Is Your Password on the Dark Web? Maybe.

doxbin

For the record – the site above isn’t the current Doxbin address, but I wanted to give people a general idea of what it looked like. Nonetheless, there’s still a Doxbin Twitter account, @_DoxBin_, which is affiliated with Gray Hat Forums, apparently.doxbin_twitter

I’m sharing this because my broader topic is data leaks and password managers. First of all, no password appears to be 100% safe, but you’re better off if you use a good one. If you look at one of the lists of “most common passwords,” according to this article in The Telegraph, they tend to include ones like this:

12345

123456

qwerty

google

starwars

And so on. I hate to admit it, but when I first “joined” the interwebs back in 1994, I was guilty of having some passwords like these. I’ve since learned that you need to up your security.

One of the reasons that I wanted to tell you about this, my loyal readers, was that I was recently looking at the sites Has my email been hacked? and Have I been pwned?. In the process, I found a disturbing trend: just by looking at the types of sites that someone had login credentials for, you could really tell a lot about their personal life.

hacked_emails

 

haveibeenpwned.png

For example, I typed in a “made up” email address onto the first site (which turned out to be a real one), and some of the results included Badoo, neopets.com, lookbook.nu, and mate1.com.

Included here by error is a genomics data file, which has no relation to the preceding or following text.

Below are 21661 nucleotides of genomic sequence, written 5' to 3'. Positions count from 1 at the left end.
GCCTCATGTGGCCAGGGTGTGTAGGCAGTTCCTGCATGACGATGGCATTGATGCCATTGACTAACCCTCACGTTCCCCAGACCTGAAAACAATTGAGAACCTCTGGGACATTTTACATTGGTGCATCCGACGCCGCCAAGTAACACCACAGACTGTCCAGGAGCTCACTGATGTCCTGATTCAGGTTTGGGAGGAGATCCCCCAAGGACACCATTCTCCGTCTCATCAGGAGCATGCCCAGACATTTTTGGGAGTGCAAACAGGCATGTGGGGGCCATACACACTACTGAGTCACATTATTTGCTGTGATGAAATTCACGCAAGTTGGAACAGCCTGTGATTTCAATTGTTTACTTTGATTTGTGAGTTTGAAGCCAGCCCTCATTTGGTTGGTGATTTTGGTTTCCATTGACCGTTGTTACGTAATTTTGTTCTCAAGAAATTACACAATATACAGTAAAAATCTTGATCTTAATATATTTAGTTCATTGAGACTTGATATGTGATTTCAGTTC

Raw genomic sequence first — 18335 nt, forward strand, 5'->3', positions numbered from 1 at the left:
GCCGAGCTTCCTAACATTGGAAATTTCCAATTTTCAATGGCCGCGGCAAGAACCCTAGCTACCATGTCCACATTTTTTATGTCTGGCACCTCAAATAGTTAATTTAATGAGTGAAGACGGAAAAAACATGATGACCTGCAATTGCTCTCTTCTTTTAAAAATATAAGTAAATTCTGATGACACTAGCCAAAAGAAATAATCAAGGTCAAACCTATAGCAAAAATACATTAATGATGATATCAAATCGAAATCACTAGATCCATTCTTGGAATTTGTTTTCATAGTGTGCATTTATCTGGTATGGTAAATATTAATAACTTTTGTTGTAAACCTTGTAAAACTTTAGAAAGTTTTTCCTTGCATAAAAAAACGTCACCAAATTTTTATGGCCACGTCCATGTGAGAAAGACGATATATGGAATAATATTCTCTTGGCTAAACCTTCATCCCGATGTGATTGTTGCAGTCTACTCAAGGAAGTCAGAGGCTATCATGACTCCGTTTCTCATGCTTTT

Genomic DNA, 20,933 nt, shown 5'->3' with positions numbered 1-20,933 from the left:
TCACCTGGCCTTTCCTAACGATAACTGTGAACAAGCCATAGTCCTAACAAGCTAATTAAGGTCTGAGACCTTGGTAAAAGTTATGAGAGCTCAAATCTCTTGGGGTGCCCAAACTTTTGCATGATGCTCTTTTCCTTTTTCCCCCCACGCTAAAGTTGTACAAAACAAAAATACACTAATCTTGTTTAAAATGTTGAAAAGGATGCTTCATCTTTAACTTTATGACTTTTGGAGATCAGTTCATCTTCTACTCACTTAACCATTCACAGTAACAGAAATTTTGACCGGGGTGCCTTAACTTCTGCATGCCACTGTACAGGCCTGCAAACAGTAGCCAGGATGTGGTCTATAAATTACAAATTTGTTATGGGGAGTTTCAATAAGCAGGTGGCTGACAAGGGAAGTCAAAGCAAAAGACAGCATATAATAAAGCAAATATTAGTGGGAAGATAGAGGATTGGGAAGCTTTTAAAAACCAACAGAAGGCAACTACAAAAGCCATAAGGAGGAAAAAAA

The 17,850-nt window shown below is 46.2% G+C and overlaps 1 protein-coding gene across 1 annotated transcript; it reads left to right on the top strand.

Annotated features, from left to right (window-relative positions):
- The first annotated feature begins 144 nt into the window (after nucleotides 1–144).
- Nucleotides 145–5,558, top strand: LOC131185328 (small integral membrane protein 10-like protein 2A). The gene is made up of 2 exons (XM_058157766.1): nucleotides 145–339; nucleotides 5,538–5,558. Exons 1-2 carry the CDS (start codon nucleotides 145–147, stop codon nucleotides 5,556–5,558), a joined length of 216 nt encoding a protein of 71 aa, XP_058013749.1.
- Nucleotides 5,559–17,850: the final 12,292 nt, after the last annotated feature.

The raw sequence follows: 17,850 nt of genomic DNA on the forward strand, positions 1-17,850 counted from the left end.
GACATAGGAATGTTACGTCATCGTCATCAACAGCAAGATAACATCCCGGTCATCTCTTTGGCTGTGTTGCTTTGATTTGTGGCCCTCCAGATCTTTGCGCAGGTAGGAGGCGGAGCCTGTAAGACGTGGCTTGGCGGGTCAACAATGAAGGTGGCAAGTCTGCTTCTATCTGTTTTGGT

Anyhow, I think that to avoid this, it would be best to use a good password manager, particularly one that can keep your passwords offline – and therefore not vulnerable. Also, I tend to randomly generate my passwords using the Diceware method, which fellow WordPress author W. Smith talks about in Unique usernames with diceware.

In a nutshell, you use the dice to come up with combinations of words and numbers, which then become your password (or “passphrase”). The password managers, on the other hand, do this for you.

One of the ones that I like is KeePass, which locks your passwords in a database and encrypts them with the algorithms AES and Twofish, which are considered to be some of the best at present.

sshot4dc4340510f7b

KeePass, unlike some other password managers, does not store your passwords in a cloud. Also, its complete database is encrypted (e.g. your usernames and other info). Oh, and did I mention that it’s open source? Open source = good.

To see more of its features, check out Features – KeePass. And no, I don’t work for them, so this isn’t an official endorsement.

Another password manager that I’ve been testing out is bitwarden, which, I am pleased to note, is 100% FOSS. bitwarden offers a web extension for all major browsers, including Tor, and a mobile app.

bitwarden_menu

The downside, compared to KeePass, is that bitwarden only supports storing passwords in a cloud (as opposed to offline), which has the potential to be a security threat. However, it does allow 2FA and encrypts passwords with your master password (just as KeePass does).

An IRC buddy of mine by the name of Sheogorath does a good comparison of four different password managers here: Password safes – LastPass vs. Bitwarden vs. Keepass vs. Pass. Compare them all for yourself and decide! (By the way, if he’s into anything criminal, I’m not responsible.)

All that said, though it may seem like a pain to have to go through all of these steps, I think it’s better than having your password end up on Doxbin (or somewhere worse). Right?

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